5 Ways to Deal (in Person) with a Bad Boss

Handling difficult managers remotely is a challenge. In-person can be even tougher. 

Remote employees have plenty of reasons to be reluctant to go back to the office full-time. But for many, the worst part of returning to the workplace might be having to deal, in person, with a bad boss. 

Sure, bosses don’t need to be physically present to be bad. Online, there are plenty of ways to micromanage,  plenty of ways to be unfair, obstinate, insulting, and dismissive. Indeed, about 20% of employees say their relationship with their manager has worsened since the start of the pandemic. But employees who have worked remotely over the last two years have at least had the solace of not having to see their professional nemesis face-to-face. 

Having to deal again with an incompetent boss might just catalyze a worker to join the millions who have already quit during the Great Resignation. Even before the big quitting surge started last year, about 60% of workers said they had left a job because of a bad boss. But before you decide that your boss is too much, there are ways to manage and even improve the situation, especially if you are back in the same workplace. Consider these five techniques.

Get a fresh perspective.

While you might believe your boss is handling situations poorly—yelling at you in front of the client, changing direction on a project without telling you, or belittling you in front of colleagues—you might want to get a third party’s perspective. “Ask a mentor or coach who is outside the situation for advice,” says David Meintrup, a career coach at Korn Ferry Advance. Describe a typical stressful situation to them, from what your boss said to how you reacted. Ask what you could have done differently and whether the situation is as dire as you think it is.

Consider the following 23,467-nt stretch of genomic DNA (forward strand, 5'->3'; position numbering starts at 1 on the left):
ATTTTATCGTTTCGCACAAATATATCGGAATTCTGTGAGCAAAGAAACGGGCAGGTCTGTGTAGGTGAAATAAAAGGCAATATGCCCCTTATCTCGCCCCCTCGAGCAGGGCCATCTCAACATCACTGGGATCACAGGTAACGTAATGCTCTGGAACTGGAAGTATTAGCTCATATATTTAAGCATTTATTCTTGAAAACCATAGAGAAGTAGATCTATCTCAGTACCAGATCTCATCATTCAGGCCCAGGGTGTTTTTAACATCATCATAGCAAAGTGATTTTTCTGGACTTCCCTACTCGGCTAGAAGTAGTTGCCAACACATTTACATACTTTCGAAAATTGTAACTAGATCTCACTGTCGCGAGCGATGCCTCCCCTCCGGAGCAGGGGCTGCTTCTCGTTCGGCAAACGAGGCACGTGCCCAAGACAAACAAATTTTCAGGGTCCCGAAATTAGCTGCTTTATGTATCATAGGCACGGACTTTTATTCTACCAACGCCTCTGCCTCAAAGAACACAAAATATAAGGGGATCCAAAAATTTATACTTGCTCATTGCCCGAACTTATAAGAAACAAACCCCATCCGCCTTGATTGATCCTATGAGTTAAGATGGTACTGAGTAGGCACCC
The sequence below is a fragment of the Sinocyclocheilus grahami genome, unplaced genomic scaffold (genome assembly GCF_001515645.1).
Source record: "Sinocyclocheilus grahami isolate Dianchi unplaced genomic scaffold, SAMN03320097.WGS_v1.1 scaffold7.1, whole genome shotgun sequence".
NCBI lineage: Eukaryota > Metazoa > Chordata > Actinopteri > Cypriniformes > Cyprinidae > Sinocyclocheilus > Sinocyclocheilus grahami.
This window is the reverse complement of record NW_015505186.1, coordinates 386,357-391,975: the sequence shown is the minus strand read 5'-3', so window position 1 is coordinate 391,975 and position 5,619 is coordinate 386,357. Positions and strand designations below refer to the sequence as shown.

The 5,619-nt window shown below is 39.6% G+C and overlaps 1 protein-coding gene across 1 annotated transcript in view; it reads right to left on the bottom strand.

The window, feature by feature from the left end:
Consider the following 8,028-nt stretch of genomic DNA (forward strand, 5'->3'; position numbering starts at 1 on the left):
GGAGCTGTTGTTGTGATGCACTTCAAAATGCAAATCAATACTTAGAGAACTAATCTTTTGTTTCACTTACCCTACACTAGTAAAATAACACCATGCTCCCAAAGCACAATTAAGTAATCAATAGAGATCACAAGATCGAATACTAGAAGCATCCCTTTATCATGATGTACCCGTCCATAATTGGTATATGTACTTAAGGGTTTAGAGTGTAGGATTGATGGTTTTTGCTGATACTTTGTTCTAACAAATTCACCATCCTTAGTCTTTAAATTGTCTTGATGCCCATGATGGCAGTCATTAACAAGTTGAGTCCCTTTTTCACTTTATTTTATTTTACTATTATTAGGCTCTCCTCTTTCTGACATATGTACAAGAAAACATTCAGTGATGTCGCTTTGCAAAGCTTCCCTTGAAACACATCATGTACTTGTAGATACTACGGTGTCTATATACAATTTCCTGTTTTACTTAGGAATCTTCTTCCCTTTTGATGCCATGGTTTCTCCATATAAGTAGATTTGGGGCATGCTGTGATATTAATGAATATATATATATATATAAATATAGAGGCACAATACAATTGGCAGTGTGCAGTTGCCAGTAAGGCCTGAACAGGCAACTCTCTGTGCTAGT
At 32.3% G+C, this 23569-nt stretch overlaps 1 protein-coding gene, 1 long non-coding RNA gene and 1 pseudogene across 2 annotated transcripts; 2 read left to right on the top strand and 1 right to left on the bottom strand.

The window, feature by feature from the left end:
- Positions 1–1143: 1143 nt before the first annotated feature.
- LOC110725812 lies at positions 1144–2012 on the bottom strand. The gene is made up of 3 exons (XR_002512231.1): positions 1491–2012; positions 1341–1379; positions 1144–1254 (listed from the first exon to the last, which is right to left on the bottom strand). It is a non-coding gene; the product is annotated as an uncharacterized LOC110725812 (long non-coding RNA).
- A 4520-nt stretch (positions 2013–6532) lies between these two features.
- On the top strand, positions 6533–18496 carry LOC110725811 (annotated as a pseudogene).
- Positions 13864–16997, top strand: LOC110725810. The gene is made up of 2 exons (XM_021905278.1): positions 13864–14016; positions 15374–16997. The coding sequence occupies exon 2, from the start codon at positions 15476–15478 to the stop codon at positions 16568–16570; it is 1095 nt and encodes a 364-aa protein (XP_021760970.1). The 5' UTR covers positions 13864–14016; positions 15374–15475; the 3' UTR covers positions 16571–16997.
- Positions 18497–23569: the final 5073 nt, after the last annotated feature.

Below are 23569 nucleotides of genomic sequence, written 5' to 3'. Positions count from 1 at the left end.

You could also reality-test your perspective with your peers, says Korn Ferry senior client partner Deb Nunes. For instance, seek out the perspective of a trusted colleague who has been in meetings with you and your boss. Ask the colleague if they are seeing and feeling the same things you are. Once you’ve confirmed that others are noticing the same behavior, you can begin to address the problem.

Consider that your reaction might play a role.

Changing your own reaction or behavior could make the situation less stressful. “Your reactions could be playing off of each other,” Nunes says. For instance, if you and your boss both get upset easily, a small disagreement could quickly escalate into a massive, ugly dispute. Or if your boss is condescending, that might influence you to become defensive or blame others.

You can take precautionary steps to keep future situations from getting so intense. For instance, if you know your boss gets upset when they see the quarterly sales numbers at the last minute, make sure they have the numbers ahead of your meeting to avoid a conflict. “Many managers will demonstrate poor leadership behavior when they are surprised by something,” Nunes says.

Try to reconcile.

During a face-to-face meeting with your boss, acknowledge that there are times when you don’t work together well. Let your boss know what behaviors you’re working on to make things better—for instance, not overreacting or blaming others.

“You can talk about what you’re doing to make the situation better, but it’s very hard to give feedback to someone who is not a direct report when they don’t ask for it,” Nunes says. Identify the triggers, focus on what you’re going to do to rectify the situation, and ask if that action would help, she says. For instance, you could say, “I think it feels a little uncomfortable for you when I don’t have quarterly numbers to you before the last week of the quarter. I’m working on getting them to you a week before the quarter closes. Would that help?”

Consider talking to HR.

If you’re unable to patch things up with your boss, it might be time to talk with the human resources department. Tell your HR manager what has been going on and what you have been doing to try to bring about a reconciliation. Ask for advice on how to work with your boss constructively. “You will need to show HR what you have tried to do to mitigate the situation, because HR will want to try to salvage the relationship,” Meintrup says.

Look for a new job.

You’ve asked others for advice. You’ve been self-reflective. You’ve identified and developed a plan to defuse situations. You’ve even talked with HR. But nothing has changed. At that point, it is probably time to consider looking for a new position. The good news: there are a record 11.5 million job openings in the United States. “If you’ve done as much as you can, and the relationship is still stagnant, it is probably time to leave,” Meintrup says. Working with a toxic boss is not good for your career—or your health. “If you truly have a toxic boss, staying and working with them will bring you down physically and emotionally,” says Korn Ferry Advance career coach Val Olson.